By Monday afternoon, temperatures are expected to have lows in the teens that feel like they're in the single digits.
Cold weather's already been a major concern in the local homeless community this season, with homeless advocates marching for more warming centers and cheaper housing for the less fortunate Friday. The event came two weeks after a homeless man, James Fulmer, died of hypothermia on the steps of an east Nashville church.
Head Chaplain of the Nashville Rescue Mission Ed Grimes said he's asking Metro police to do extra welfare checks of the homeless community while the threats of cold weather are this high.
"To all of our organizations out there that serves the homeless, just be a little extra alert and vigilant," said Grimes. "If you do see somebody, certainly report that."
Also worried about the dropping temperatures are some residents of Waverly who suffered through last weekend's flooding.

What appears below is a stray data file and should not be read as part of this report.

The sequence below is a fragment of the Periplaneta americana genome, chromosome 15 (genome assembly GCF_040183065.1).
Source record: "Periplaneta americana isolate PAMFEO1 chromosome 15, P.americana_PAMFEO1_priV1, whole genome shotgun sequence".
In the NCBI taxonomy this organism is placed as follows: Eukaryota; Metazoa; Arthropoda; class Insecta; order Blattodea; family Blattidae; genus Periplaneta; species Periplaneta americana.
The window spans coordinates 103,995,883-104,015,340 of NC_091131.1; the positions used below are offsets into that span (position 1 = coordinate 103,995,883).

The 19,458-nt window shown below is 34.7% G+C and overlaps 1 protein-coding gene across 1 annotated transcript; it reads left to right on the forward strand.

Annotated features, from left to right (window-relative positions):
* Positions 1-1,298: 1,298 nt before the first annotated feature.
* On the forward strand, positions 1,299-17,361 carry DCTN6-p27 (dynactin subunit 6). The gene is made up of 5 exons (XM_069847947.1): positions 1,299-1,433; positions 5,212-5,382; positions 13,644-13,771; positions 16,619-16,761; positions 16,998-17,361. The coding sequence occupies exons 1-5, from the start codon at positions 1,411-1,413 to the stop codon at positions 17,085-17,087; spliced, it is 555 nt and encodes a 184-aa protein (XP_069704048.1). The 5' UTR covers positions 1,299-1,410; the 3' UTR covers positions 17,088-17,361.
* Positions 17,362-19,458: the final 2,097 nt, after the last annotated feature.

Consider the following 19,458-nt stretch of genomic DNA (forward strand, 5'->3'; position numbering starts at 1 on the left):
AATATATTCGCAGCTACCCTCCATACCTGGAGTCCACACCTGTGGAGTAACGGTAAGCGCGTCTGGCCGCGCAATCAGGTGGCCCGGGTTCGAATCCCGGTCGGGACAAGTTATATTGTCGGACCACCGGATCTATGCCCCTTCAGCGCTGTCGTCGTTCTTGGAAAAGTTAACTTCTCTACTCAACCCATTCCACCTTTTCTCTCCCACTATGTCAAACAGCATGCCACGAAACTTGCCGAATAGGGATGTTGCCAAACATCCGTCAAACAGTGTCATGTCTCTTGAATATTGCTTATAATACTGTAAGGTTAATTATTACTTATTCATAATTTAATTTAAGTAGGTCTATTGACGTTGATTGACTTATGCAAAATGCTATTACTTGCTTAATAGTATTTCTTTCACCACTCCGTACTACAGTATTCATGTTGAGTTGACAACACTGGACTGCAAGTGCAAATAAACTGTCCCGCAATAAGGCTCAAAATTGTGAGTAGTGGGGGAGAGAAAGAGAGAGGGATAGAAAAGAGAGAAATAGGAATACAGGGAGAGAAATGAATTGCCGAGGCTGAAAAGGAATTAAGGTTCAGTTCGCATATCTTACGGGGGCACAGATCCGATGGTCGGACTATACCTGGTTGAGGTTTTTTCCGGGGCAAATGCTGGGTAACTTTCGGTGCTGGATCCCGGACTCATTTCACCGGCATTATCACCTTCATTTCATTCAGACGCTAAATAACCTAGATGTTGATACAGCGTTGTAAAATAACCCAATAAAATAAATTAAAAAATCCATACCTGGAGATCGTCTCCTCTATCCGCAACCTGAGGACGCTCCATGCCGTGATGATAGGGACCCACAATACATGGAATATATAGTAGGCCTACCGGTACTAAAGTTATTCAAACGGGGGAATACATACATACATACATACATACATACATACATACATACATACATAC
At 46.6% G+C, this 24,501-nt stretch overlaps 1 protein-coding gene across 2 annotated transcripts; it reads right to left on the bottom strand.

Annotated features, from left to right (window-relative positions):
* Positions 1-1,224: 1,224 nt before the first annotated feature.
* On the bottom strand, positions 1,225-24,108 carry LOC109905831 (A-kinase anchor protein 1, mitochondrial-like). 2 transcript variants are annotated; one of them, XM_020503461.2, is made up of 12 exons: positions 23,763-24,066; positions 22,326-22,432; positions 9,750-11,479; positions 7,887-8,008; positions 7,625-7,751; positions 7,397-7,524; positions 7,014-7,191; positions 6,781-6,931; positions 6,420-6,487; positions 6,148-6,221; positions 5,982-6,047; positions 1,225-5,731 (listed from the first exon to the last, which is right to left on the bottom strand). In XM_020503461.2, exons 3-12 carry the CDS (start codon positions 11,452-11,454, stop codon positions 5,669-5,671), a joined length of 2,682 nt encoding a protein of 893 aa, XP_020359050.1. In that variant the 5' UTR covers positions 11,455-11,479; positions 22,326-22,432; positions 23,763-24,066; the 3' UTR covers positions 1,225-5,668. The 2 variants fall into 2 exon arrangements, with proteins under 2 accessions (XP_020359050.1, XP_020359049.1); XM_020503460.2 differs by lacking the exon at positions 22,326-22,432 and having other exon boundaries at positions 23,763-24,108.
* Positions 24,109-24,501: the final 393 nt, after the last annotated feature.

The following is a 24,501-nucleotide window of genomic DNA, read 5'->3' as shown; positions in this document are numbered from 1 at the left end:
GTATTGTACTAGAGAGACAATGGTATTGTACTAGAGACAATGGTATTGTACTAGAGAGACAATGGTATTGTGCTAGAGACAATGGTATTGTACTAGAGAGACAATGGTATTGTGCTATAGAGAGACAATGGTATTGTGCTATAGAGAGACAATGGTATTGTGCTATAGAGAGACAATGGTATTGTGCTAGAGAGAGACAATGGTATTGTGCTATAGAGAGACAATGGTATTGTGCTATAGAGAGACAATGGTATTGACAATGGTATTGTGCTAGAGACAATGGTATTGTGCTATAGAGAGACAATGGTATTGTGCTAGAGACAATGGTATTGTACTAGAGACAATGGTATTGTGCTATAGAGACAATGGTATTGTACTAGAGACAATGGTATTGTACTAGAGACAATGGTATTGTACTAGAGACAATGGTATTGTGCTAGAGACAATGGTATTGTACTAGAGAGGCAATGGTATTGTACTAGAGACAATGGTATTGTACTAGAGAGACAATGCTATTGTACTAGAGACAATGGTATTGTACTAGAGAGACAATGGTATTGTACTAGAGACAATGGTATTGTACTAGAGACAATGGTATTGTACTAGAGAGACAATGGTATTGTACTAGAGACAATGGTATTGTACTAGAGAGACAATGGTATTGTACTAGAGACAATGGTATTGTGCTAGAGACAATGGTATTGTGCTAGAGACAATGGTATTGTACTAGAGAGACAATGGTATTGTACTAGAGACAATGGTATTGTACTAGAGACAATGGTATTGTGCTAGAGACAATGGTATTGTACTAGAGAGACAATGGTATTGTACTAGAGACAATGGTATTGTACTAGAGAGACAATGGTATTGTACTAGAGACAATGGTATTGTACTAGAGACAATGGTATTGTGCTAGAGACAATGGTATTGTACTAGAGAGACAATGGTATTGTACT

"The big concern now is getting heating units back that was under water," said neighbor Betty Jo Tate. "Everyone on this side is still suffering from it. I don't know how long it takes for air units to dry out, but they had to go stay with their families for a few days because there's no heat."
No matter what the situation, Grimes said the weather on Monday will be far too cold to brave it without heat and shelter.
"It's going to be nothing to play with," said Grimes. "Anyone who thinks they can go through these cold temperatures, it's not a possibility there."